One move, which is be­ing viewed by some an­a­lysts to be at the be­hest of the US is the decision made by the new gov­ern­ment of Pres­i­dent Thein Sein to sus­pend work on a mas­sive, China-backed hy­dropower dam in the north­ern Kachin State that would have yielded ma­jor rev­enues from electricity ex­ports. Thein Sein said the project, which would have flooded an ex­ten­sive area and dis­rupted the flow of the na­tion’s main Ir­rawaddy River, was against the will of the peo­ple. His decision also sent a pow­er­ful sig­nal at a time the US was mak­ing en­er­getic ef­forts to en­gage Thein Sein’s gov­ern­ment: Myan­mar was not be­holden to China.

Bei­jing on the other hand, has put up a bold face at US over­tures. Sun Yun, an ex­pert on China’s for­eign re­la­tions at the Brook­ings In­sti­tu­tion com­mented that: “Bei­jing un­der­stands Myan­mar’s as­pi­ra­tion to di­ver­sify its in­ter­na­tional en­gage­ment and im­prove re­la­tions with the United States. How­ever, Bei­jing doesn’t wish to see those goals achieved at the ex­pense of China.”

It should be clear that China would pre­fer to see a sta­ble Myan­mar as its neigh­bor as it too could have vi­o­lence and drugs spill across its borders. On the other hand, it is an ac­cepted fact that the South­east Asian gov­ern­ments fear be­ing forced to choose be­tween China and Amer­ica. No South­east Asian coun­try wants to make such a choice, but Sin­ga­pore’s widely re­spected am­bas­sador to Washington, Chan Heng Chee, has ob­served that, if forced, the South­east Asians would gen­er­ally opt for China. There’s a con­sen­sus in the re­gion that the Us-china re­la­tion­ship is vi­tal to all con­cerned. When asked what kind of re­la­tion­ship best pro­tects South­east Asian in­ter­ests, the an­swer is the prover­bial Goldilocks prin­ci­ple — “not too hot and not too cold.” A co­op­er­a­tive but not deeply col­lab­o­ra­tive re­la­tion­ship is just right.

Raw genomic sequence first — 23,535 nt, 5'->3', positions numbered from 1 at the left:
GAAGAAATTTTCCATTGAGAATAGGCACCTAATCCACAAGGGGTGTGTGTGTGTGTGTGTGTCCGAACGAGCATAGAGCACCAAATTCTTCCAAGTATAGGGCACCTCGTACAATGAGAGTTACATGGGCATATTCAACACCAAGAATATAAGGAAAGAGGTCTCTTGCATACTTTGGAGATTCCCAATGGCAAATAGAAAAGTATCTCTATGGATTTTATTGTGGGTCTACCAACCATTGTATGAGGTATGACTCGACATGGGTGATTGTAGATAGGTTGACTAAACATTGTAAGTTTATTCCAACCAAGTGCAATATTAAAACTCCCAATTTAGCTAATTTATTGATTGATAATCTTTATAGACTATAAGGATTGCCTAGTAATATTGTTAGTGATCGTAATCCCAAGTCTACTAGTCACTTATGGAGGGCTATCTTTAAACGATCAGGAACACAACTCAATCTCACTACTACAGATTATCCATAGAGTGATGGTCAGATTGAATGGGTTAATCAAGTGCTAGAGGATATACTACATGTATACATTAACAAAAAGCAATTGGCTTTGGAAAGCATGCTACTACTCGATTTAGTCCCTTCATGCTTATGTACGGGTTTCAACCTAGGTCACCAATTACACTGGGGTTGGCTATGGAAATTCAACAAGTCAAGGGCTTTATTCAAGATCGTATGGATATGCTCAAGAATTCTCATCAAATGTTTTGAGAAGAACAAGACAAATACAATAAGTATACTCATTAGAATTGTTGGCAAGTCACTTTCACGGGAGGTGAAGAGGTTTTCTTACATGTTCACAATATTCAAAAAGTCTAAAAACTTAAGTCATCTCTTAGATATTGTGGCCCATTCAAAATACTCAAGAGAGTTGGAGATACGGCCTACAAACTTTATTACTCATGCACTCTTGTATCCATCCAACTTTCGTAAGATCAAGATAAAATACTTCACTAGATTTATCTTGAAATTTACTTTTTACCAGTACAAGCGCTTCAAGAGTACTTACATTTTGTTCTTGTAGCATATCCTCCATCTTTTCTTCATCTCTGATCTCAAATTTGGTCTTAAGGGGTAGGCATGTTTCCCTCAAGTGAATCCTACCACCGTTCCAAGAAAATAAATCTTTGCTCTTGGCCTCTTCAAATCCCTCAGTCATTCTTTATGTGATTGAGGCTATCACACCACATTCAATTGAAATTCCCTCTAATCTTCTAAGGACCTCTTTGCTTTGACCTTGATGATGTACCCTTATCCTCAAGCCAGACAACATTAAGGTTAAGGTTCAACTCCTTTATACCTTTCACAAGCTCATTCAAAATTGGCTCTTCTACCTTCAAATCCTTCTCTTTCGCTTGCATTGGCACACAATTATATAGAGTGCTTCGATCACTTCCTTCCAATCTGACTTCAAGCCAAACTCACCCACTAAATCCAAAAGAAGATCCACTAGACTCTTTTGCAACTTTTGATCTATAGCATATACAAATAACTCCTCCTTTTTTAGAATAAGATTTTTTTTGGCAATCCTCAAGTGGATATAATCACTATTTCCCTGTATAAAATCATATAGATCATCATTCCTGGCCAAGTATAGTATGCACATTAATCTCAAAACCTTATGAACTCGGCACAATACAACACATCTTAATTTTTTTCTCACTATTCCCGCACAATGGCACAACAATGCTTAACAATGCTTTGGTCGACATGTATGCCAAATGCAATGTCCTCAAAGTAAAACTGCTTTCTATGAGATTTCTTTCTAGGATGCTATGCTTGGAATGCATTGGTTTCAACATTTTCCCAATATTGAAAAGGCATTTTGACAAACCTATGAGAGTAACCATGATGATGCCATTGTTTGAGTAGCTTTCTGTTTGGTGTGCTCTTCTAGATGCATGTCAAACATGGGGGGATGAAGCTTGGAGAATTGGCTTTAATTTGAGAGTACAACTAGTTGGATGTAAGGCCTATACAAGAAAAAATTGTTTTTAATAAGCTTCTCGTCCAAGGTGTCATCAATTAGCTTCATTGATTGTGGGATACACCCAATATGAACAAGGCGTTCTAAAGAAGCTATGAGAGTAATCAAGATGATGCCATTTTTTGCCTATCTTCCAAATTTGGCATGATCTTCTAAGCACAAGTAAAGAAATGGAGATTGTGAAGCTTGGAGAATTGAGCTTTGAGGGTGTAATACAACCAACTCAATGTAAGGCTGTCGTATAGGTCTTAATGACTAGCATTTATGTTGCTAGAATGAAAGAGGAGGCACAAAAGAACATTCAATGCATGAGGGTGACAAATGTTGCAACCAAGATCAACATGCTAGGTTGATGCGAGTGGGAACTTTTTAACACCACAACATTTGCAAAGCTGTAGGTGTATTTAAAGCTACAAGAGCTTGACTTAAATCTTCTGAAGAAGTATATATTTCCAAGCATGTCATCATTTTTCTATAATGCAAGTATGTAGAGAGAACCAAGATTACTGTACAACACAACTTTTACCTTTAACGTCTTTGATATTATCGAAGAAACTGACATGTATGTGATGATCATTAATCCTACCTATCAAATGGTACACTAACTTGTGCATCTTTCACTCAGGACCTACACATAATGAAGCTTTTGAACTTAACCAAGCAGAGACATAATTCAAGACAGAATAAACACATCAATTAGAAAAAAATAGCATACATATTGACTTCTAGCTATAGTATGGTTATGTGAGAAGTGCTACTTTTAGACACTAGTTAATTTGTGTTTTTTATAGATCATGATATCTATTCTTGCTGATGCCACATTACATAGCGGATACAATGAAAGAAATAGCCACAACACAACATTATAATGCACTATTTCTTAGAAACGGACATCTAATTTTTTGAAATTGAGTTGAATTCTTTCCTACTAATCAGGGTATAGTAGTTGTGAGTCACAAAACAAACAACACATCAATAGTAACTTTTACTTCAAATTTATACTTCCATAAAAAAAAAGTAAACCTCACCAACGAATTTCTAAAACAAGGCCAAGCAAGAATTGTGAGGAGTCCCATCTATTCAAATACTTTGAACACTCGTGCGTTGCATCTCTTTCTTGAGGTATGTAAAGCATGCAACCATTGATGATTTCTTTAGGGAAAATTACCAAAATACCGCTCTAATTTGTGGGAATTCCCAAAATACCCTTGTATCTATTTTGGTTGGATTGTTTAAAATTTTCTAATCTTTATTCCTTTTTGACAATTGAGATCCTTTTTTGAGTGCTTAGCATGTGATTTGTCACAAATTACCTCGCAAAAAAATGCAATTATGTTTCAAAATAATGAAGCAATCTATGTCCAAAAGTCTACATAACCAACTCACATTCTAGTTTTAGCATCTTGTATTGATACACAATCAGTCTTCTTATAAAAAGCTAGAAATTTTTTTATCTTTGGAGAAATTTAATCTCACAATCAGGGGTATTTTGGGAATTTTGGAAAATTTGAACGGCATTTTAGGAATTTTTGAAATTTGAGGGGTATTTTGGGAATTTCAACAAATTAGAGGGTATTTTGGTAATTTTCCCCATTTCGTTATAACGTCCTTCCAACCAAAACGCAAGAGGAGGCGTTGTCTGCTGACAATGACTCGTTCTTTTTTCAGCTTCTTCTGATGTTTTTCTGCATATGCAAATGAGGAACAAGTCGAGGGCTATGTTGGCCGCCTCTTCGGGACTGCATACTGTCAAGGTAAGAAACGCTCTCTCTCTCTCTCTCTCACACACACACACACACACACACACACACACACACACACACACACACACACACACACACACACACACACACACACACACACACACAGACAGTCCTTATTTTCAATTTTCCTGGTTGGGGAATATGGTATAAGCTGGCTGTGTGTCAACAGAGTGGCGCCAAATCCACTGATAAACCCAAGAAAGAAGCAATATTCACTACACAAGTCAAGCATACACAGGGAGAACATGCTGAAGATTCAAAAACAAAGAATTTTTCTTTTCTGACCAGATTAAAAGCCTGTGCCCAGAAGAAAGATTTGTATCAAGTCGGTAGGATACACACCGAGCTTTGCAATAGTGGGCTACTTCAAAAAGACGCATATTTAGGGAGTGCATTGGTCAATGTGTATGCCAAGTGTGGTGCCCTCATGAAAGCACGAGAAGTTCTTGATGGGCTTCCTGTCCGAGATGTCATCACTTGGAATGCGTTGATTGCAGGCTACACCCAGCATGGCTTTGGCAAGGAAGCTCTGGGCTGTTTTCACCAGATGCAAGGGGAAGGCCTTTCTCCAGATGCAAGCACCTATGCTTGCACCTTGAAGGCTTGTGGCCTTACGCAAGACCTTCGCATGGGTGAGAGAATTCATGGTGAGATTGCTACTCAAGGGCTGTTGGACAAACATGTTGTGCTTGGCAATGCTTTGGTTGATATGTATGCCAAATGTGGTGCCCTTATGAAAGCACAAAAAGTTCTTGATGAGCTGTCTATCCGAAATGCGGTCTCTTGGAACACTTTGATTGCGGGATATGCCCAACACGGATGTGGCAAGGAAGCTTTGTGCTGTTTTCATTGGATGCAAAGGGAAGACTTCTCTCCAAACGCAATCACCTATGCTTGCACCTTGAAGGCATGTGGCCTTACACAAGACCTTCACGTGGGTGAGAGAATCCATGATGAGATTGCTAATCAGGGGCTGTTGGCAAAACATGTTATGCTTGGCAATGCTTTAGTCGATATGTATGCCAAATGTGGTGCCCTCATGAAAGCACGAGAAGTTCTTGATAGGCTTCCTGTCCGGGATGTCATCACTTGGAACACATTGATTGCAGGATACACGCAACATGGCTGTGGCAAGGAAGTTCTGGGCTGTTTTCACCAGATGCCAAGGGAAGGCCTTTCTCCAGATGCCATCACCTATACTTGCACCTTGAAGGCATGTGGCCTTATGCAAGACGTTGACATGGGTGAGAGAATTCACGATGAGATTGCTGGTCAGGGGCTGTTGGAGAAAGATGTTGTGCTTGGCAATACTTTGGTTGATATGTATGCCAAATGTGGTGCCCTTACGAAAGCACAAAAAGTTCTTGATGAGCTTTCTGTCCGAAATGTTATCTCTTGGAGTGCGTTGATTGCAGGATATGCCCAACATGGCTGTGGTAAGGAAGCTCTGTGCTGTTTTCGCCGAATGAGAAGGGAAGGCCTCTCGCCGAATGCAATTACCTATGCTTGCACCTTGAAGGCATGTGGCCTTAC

Se­condly, as pre­vi­ously noted China’s in­flu­ence and strate­gic reach into South­east Asia is deep, pow­er­ful and grow­ing. This is par­tic­u­larly ev­i­dent in the eco­nomic sphere. As the global fi­nan­cial cri­sis weak­ened the cred­i­bil­ity of the US and Euro­pean economies, China’s econ­omy steadily rose.

An im­por­tant chess piece is Myan­mar’s pro-democ­racy leader as well as No­bel Peace Prize Lau­re­ate Aung San Suu Kyi, whom Pres­i­dent Obama has hailed as “a hero.” Hil­lary Clin­ton met Suu Kyi, a meet­ing en­cour­aged by the Myan­mar lead­er­ship, since they view Aung San Kyi’s en­dorse­ment of re­la­tions with the US as im­per­a­tive. Last month, the Myan­mar gov­ern­ment amended elec­tion reg­u­la­tions to en­cour­age Suu Kyi’s party to re­turn to the po­lit­i­cal sys­tem. Suu Kyi has said that she backed U.S. in­volve­ment in her coun­try and that she would take a chance with the re­cent re­forms. “We hope that they are mean­ing­ful,” Suu Kyi told re­porters. “I think we have to be pre­pared to take risks. Noth­ing is guar­an­teed.”

Myan­mar would look to have the US sanc­tions on it re­moved but that would re­quire the ap­proval of the US Congress, which would need fur­ther proof of Myan­mar’s baby steps to­wards the restora­tion of democ­racy. It is im­por­tant to note that China may be wary of US over­tures to­wards Myan­mar, but pru­dence dic­tates that the US con­sid­ers China a part­ner in the re­gion rather than a ri­val.

Photo credit: Reuters

U.S Sec­re­tary of State, Hil­lary Clin­ton with No­bel Peace Prize Lau­re­ate Aung San Suu Kyi.